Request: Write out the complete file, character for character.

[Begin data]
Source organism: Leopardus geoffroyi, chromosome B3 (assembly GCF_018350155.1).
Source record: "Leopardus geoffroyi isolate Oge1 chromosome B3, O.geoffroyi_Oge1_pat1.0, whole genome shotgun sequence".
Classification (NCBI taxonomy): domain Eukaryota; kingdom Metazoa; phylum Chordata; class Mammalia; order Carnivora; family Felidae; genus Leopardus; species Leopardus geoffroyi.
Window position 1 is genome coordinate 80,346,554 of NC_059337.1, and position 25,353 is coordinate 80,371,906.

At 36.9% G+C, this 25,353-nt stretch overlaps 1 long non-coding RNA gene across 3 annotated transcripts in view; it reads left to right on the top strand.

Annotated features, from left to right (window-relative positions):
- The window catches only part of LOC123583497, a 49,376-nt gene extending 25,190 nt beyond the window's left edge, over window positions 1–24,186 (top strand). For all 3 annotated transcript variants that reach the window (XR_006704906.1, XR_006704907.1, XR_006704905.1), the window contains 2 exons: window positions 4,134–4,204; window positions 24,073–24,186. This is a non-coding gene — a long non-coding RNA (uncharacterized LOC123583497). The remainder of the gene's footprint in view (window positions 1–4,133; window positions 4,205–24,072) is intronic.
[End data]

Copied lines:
Source organism: Leopardus geoffroyi, chromosome B3 (assembly GCF_018350155.1).
Source record: "Leopardus geoffroyi isolate Oge1 chromosome B3, O.geoffroyi_Oge1_pat1.0, whole genome shotgun sequence".
Classification (NCBI taxonomy): domain Eukaryota; kingdom Metazoa; phylum Chordata; class Mammalia; order Carnivora; family Felidae; genus Leopardus; species Leopardus geoffroyi.
Window position 1 is genome coordinate 80,346,554 of NC_059337.1, and position 25,353 is coordinate 80,371,906.

At 36.9% G+C, this 25,353-nt stretch overlaps 1 long non-coding RNA gene across 3 annotated transcripts in view; it reads left to right on the top strand.

Annotated features, from left to right (window-relative positions):
- The window catches only part of LOC123583497, a 49,376-nt gene extending 25,190 nt beyond the window's left edge, over window positions 1–24,186 (top strand). For all 3 annotated transcript variants that reach the window (XR_006704906.1, XR_006704907.1, XR_006704905.1), the window contains 2 exons: window positions 4,134–4,204; window positions 24,073–24,186. This is a non-coding gene — a long non-coding RNA (uncharacterized LOC123583497). The remainder of the gene's footprint in view (window positions 1–4,133; window positions 4,205–24,072) is intronic.